“Oh my God. This is terrible. This is the end of my presidency. I’m fucked.”– Donald J. Trump
These were the words uttered by the President, as he “slumped” into his chair upon learning of the appointment of Special Counsel Robert Mueller to investigate any supposed ties between his 2016 Presidential Campaign and Russia.
For the most part, the 448-page report – albeit a redacted version – is still being processed by Congressional officials, the Trump administration, journalists, and any members of the public with a lot of free time… like me. At the moment, it’s making for relatively frustrating reading, with certain pages engulfed by vast blocks of redactions, missing what are likely crucial pieces of information. The report is split into two ‘volumes’, the first of which involves the investigation into ‘collusion’ between Russia and the Trump Campaign in the 2016 election, while Volume ii addresses whether or not the President obstructed justice.
The conclusion? Vague at best. While, according to Mueller, “no criminal conduct occurred,” the investigation was also unable to clear the President; this begs the question, what was Trump so worried about? If he didn’t do anything wrong, how could it possibly be the “end of [his] presidency”? There are two ways a President can be removed from office, losing reelection (if in their first term) and impeachment. At the time of Mueller’s appointment, Republicans controlled both chambers of Congress, but even though the House now has a Democratic majority, Trump’s removal from office remains unlikely, not simply for the ambiguity of Mueller’s findings, but also because of the way impeachment works.
Impeachment is enshrined in Article ii, section 4 of the constitution, laying out three reasons that “the President, Vice President [or any] civil officers” may be impeached. The first two are treason and bribery, but the third, “high crimes and misdemeanours” has been left – perhaps intentionally – ambiguous. This is the category under which, so far, all impeachment proceedings against Presidents have taken place.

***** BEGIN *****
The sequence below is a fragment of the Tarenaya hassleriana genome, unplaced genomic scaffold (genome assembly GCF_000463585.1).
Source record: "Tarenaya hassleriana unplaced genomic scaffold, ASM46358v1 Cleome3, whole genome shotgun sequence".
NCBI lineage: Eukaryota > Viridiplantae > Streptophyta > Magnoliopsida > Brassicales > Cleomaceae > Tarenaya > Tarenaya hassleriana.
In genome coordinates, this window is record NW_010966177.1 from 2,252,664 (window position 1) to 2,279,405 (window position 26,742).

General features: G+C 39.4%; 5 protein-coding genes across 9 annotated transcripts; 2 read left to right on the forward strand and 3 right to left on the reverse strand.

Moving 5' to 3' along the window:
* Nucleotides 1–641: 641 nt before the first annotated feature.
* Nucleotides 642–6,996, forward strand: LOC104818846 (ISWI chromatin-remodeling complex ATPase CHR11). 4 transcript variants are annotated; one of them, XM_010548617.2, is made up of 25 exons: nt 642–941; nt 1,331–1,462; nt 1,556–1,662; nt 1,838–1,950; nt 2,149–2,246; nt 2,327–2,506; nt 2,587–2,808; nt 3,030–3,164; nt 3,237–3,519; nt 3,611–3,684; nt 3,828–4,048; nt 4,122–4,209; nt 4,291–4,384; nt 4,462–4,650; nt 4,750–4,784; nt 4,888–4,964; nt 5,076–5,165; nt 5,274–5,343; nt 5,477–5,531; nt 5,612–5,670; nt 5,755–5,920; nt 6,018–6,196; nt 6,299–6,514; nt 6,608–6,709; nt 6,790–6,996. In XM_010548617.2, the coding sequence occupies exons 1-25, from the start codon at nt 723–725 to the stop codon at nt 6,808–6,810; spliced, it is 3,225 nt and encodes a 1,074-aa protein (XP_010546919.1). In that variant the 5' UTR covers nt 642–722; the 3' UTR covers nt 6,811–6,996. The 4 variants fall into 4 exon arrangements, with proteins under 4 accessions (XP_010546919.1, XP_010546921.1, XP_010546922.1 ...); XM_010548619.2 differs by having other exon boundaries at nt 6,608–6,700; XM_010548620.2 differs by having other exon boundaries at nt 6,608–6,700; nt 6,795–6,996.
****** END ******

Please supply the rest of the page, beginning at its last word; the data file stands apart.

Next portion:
Any member of the House can introduce an impeachment resolution, and all it needs is a simple majority of Representatives to vote in favour and the President is officially impeached. But this is more of a telling off – “you did a bad thing but we’re still deciding whether to punish you.” That decision happens in the Senate. A 2/3 supermajority is required to convict and remove the President from office, which almost definitely requires members from the President’s own party to vote against them and is why this part has never actually happened.
Democrats are wise to be wary of impeachment however. Two Presidents have ever actually been impeached, Andrew Johnson in 1868 and Bill Clinton in 1998. Bill Clinton’s case is especially relevant as throughout the proceedings, it was the impeaching party’s (Republicans) support which plummeted, while Clinton’s soared, and the GOP dropped seats in the midterms later the same year – exceptionally rare in a President’s second term. Today polls show public support for Trump in this regard, which could spell trouble for Democrats should they pursue articles of impeachment.
Trump’s biggest fear is – rightly so – losing reelection in 2020 and the Mueller Report could prove to be the final nail in his political coffin. After all, as former FBI director James Comey has noted, the Presidency is the only thing standing between Trump and indictment given the evidence uncovered by Mueller. Americans don’t want to elect a President they don’t trust, and Mueller’s report might just be enough to sway those elusive swing voters, especially as grassroots Democrats like Elizabeth Warren or Pete Buttigieg pick up traction in rust belt states. We’ll have to wait until election day to find out.